You have a voice

You have a voice


Why is it that so many people are afraid of public speaking? According to the Wall Street Journal, it's the number one fear in the United States. So it was no surprise when The King's Speech won an Oscar - it resonated with one of our most deep-seated fears. The film's defining moment confronted that fear head-on:

We have a voice. Whoever we are, whether it be a theater major or a king with a stammer, we have something to say and a story to tell. So why are we afraid?

Because the world attacks that which is most threatening to it.

And nothing is more threatening than truth.

Sharing our story is an exercise in truth and vulnerability. We open up the deepest parts of ourselves to the world. Mark Twain once said, "There are two types of speakers. Those who get nervous and those who are liars." We are nervous, but rightly so.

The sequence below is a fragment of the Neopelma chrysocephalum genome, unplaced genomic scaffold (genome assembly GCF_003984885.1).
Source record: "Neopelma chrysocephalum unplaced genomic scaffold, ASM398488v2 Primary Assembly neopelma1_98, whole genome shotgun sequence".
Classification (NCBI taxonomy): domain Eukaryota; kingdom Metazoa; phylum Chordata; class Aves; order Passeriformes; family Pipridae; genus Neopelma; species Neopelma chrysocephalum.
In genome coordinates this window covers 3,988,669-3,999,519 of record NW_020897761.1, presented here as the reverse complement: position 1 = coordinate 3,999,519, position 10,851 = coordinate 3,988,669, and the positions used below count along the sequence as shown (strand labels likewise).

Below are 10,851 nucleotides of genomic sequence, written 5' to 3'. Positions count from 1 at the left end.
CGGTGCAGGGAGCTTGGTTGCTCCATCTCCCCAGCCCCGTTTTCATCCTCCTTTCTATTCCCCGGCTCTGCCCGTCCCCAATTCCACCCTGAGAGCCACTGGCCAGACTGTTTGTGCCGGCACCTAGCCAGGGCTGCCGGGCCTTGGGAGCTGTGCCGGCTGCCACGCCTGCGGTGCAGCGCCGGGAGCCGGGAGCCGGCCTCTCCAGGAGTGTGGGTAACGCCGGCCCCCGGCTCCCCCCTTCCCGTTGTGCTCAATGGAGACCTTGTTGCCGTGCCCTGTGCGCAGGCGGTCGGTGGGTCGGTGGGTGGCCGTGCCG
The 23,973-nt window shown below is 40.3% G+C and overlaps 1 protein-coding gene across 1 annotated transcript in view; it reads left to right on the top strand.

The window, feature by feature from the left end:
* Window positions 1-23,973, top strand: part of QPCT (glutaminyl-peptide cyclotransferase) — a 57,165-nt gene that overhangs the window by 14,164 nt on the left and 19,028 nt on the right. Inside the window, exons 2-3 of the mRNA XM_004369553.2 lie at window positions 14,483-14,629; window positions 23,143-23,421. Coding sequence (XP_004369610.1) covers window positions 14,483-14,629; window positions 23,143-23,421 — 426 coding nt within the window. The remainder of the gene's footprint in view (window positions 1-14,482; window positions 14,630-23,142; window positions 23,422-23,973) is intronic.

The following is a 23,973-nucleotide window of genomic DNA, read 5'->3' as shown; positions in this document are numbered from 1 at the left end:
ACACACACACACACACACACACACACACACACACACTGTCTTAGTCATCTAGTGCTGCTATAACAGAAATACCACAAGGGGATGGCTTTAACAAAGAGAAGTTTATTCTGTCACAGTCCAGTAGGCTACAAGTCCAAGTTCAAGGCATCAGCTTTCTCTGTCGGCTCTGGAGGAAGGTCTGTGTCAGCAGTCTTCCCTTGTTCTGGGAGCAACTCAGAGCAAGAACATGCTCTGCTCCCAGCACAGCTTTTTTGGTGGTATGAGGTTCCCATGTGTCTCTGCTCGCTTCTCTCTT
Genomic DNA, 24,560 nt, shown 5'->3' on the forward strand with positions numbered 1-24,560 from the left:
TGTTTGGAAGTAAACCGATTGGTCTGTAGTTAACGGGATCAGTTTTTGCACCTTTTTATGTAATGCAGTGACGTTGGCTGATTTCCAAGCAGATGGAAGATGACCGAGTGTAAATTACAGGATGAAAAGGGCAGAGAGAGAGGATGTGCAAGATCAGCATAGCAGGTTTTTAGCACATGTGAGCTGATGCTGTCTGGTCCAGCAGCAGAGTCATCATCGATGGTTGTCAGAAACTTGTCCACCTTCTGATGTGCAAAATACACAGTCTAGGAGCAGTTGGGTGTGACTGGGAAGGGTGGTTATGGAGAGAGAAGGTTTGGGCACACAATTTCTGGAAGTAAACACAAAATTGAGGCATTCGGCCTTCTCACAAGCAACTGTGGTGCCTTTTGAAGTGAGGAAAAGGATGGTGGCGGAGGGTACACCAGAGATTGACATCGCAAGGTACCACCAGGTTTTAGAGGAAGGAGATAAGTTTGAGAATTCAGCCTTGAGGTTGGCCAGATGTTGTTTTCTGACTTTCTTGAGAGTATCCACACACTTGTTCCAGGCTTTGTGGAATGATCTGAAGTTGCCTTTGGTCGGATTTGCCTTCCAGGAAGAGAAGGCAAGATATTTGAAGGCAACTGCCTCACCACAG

Case in point: I'm in a poetry class this semester and it is the most difficult creative endeavor I've ever embarked on. The point of poetry is to convey an emotional truth, and it is exhausting to do that much soul-searching every week. But it is also extraordinarily rewarding to find the perfect words to that grasp that truth.

Our first project was to write and perform a slam poem, so our professor brought in a local slam poet to workshop our poems. Timothy Palmer affirmed the importance of our stories and unique voices. He shared with us the paradox of poetry: the deeper we reach inside ourselves, the more people resonate with our experience.

As we continued to study the form, it became incredibly clear to me that we desperately need poets and storytellers. As traditional poets lost touch with society, our culture cried out for these necessary artists - and poetry was reborn in slam. As books lost their influence, movies arose as the modern storytelling medium. No matter what state our world is in, we need brave souls who are willing to share their stories.

Timothy Palmer left us with an inspiring commission, which I also leave with you: Dig deep into the pockets of your soul. 

Are you ever afraid of sharing your story?